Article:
Throughout the season of Advent, Christmas music (for better or worse) blares at us everywhere we go. That means, for those of us who preach/lead worship/make church happen, we stay in a nearly constant state of season-mindfulness. Whether we like it or not. No matter where we are or what we are doing, we cannot escape the fact that Christmas is coming.
The season of Lent has not quite seeped into secular culture in the same saturating way. Where is the soundtrack for Holy Week? How are we to ‘get in the mood’ for the upper room, the last words, the empty tomb at sunrise?
Until Nashville gives us “A Cash Family Good Friday,” or Hollywood releases “A Very Lohan Easter Drama,” then we have to make this particular playlist for ourselves. Which is what I do on the blog each year. Here is a bit of what I will be listening to as I break bread, walk the labyrinth, prepare my sermon and don’t get much sleep this week. I hope it helps you dance into the darkness, and back out again.
1. The Avett Brothers, “The Carpenter.” As their fans know, one of the band members is living through the very serious illness of his 2-year-old daughter. The struggle with mortality is woven through nearly every song on this album. But so is a deeply pervasive sense of hope, joy, and life itself. I play through the whole thing, over and over, but especially apt for this week are “Live or Die,” (might even use this video in Easter worship) and “Paul Newman vs. the Demons.”
2. Singer/songwriter Matt Belsante is my brother’s brother-in-law (follow that?). He recorded “Just a Call Away” for his good friend Jeremy, who recently lost his wife. The song explores God’s perspective, watching over this family in their time of loss. It will break your heart–in the best possible Holy Week kind of way. Also, the proceeds from your $1.99 download go to support the 5 daughters–one of whom is a newborn.4. Florence and the Machine’s “Shake it Out” makes my list every year. Because it really is hard to dance with a devil on your back.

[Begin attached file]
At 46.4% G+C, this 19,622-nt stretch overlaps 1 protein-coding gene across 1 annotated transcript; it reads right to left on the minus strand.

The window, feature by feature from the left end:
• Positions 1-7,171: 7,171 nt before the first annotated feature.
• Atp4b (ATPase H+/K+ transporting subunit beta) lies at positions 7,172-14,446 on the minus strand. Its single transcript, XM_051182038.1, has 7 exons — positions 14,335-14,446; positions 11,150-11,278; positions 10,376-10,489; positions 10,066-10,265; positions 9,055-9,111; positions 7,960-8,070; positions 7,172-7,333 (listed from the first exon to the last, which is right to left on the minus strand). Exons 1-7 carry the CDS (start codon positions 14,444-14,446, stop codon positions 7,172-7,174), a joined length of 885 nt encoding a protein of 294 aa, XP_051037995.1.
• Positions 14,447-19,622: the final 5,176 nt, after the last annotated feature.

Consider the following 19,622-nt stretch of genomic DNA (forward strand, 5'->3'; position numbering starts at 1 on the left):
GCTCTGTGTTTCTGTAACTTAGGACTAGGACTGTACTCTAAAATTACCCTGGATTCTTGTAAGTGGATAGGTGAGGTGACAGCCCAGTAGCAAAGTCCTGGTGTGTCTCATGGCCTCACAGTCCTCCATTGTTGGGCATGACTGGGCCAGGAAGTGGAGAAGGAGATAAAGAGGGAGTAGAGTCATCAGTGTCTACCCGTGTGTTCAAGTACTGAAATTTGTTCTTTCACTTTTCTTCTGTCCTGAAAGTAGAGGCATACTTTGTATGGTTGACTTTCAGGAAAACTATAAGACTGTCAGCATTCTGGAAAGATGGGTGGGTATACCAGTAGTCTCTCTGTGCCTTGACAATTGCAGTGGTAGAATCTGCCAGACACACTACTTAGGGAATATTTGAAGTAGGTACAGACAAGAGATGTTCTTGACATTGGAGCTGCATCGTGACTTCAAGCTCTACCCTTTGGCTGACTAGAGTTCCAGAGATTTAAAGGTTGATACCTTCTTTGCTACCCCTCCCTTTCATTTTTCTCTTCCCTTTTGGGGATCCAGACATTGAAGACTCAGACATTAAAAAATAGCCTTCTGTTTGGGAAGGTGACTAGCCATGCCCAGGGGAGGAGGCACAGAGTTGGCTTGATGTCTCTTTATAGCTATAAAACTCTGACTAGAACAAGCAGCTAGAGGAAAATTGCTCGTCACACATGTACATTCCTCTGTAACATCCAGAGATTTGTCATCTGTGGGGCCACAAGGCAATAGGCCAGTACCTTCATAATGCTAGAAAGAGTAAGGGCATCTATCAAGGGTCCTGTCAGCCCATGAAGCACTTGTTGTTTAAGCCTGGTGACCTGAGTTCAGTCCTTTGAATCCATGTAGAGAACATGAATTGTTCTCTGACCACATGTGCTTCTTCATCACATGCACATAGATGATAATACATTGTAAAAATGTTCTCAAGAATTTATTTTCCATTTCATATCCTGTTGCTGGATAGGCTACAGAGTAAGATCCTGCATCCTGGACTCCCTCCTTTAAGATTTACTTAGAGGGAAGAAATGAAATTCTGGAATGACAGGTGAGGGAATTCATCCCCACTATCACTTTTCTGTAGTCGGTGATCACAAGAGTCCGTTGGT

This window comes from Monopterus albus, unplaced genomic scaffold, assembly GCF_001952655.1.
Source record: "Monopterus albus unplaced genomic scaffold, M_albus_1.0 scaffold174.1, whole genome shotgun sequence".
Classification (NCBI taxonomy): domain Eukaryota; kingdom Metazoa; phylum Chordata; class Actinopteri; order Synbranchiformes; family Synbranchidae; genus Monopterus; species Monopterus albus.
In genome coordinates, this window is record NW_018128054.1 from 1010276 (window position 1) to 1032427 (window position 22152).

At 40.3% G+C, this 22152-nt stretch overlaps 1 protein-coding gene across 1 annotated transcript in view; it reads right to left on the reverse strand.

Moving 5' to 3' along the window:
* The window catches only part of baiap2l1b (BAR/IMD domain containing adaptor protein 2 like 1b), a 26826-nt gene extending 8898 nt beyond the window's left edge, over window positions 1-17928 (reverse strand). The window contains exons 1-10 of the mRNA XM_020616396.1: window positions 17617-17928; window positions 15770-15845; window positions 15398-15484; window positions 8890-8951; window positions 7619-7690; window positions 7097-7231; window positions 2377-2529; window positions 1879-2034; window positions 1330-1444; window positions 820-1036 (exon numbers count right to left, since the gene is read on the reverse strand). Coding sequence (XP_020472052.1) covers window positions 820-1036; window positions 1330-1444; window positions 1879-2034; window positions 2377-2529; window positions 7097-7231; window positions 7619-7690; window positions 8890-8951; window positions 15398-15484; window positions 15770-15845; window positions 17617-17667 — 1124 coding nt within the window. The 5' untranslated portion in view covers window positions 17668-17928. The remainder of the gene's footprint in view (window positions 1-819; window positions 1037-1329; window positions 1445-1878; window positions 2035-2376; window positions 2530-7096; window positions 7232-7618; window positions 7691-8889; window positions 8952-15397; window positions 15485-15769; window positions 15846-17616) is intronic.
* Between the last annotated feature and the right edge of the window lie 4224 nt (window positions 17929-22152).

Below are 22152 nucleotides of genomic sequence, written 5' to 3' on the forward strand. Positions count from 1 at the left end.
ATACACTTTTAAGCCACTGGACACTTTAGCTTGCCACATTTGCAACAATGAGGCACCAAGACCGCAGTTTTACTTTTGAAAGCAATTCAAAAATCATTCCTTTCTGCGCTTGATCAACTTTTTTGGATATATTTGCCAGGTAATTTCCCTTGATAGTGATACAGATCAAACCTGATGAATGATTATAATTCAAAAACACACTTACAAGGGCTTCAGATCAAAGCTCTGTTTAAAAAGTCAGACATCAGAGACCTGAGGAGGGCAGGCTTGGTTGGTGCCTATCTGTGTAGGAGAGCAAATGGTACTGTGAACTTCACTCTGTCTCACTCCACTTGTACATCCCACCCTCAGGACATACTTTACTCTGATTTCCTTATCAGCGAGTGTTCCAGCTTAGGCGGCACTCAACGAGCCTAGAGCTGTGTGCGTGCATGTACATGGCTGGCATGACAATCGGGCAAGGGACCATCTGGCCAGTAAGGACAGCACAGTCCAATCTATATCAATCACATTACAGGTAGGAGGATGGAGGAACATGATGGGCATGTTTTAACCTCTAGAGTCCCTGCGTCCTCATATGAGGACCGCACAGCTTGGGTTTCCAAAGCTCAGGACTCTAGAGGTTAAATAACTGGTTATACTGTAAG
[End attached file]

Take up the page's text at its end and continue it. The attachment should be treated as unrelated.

5. It has to be said–Mumford and Sons “I Will Wait.”Maybe you’re sick of it, and maybe you’re too cool to like a band so mainstream, but that doesn’t diminish the electric expectation that runs all through this driving melody.
6. Go for a ride on this broken “Merry Go ‘Round.” Even if it’s not your style, and even if you don’t hate your life–what are you hooked on, and why? “And just like dust, we settle in this town…”
7. Beyoncé’s “Run the World (Girls.)” Because I just need a little extra mojo for the marathon this week. If you’re a dude, maybe try a little JT to get your a-game groove on. Or your Easter “Suit and Tie,” as it were…
8. And finally, I love me some vintage Whitney Houston. “I Look to You” is both a practical reminder that we can’t do it all; and a spiritual practice of trusting God in the face of death and darkness. Also, this song takes on a new bittersweet dimension when you stop and think, ‘damn…she died.’
Like so many gifted artists, gone before their time, Whitney’s life bears witness to the power of music. Music picks up the story when words fall short; music speaks the truth of a broken soul; music invites us to glimpse the sacred, even in the most secular and profane places imaginable. Music lives long after the singer, the song-writer, the conductor and the producer have passed from this life to the next. And in that spirit, music– sustaining the sacred chord–carries us through to Sunday.
Winter storms have come and darkened my sun
After all that I’ve been through, Who on earth can I turn to?
I look to you, I look to you
And when melodies are gone, in you I hear a song…